What coronavirus could mean for the global economy?

The Effect of Coronavirus on the Global Economy

In our conversations, business leaders are asking whether the market drawdown truly signals a recession, how drastic a Covid-19 recession would be, what the scenarios are for growth and recovery, and whether there will be any lasting structural impact from the unfolding crisis.
The truth is projections and indices won’t answer these questions. Hardly reliable in normal times, a GDP forecast is unclear when the virus trajectory is unknowable, as are the effectiveness of containment efforts, and consumers’ and firms’ reactions. There is no single number that credibly captures or foresees Covid-19’s economic impact.
We must take a careful look at market signals across asset classes, recession and recovery patterns, as well as the history of epidemics and shocks, in order to have some insight into the path ahead.What Markets are Telling Us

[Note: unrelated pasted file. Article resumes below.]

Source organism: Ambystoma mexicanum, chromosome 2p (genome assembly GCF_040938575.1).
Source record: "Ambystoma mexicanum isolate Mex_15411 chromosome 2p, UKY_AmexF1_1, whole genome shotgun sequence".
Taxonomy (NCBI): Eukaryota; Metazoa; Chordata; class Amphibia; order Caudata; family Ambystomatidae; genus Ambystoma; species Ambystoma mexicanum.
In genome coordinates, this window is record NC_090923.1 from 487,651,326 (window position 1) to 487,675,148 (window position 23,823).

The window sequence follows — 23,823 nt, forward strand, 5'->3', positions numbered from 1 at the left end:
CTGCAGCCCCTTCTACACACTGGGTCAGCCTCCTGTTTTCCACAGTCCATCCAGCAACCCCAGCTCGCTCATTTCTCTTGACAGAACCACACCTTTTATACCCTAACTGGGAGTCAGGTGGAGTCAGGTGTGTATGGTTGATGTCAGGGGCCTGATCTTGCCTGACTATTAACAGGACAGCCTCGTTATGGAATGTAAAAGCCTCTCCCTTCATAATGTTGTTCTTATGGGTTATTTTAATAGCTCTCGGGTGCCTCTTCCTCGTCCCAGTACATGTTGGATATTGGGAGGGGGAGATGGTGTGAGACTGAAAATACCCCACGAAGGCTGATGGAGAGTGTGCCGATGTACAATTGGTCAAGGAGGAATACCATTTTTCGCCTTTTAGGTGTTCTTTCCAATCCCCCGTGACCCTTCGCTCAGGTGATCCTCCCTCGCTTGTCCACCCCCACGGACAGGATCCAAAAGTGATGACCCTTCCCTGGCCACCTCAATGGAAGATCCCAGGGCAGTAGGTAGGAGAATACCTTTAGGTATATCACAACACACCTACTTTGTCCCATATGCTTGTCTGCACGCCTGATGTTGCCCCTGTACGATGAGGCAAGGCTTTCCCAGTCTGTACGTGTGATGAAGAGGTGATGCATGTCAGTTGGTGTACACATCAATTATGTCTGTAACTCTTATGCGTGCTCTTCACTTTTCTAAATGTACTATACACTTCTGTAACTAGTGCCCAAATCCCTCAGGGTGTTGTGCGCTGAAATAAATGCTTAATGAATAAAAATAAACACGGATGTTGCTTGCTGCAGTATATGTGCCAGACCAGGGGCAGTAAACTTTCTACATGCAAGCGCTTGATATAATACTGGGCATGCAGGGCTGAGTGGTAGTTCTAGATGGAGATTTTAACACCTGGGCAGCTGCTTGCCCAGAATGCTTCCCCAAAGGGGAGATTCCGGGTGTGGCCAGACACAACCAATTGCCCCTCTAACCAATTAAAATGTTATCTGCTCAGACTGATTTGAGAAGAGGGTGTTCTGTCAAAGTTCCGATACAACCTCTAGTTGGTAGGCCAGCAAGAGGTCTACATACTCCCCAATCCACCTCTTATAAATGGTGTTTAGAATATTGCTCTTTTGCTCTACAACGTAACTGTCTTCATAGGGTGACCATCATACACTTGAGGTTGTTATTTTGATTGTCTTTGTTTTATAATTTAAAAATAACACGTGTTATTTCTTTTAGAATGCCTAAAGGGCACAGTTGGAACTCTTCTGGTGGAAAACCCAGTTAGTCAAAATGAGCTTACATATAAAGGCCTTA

A closer look reveals that a recession should not be a foregone conclusion. First, take valuations of risk assets, where the impact of Covid-19 has not been uniform. On the benign end, credit spreads have risen remarkably little, suggesting that credit markets do not yet foresee funding and financing problems. Equity valuations have conspicuously fallen from recent highs, but it should be noted that they are still elevated relative to their longer-term history. On the opposite end of the spectrum, volatility has signalled the greatest strain, intermittently putting implied next-month volatility on par with any of the major dislocations of the past 30 years, outside of the global financial crisis.
Second, while financial markets are a relevant recession indicator (not least because they can also cause them), history shows that bear markets and recessions should not be automatically conflated. Over the last 100 years, there were seven instances where bear markets did not coincide with recessions.There is no doubt that financial markets now ascribe significant disruptive potential to Covid-19, and those risks are real. But the variations in asset valuations underline the significant uncertainty surrounding this epidemic, and history cautions us against drawing a straight line between financial market sell-offs and the real economy.

Ref. https://hbr.org/2020/03/what-coronavirus-could-mean-for-the-global-economy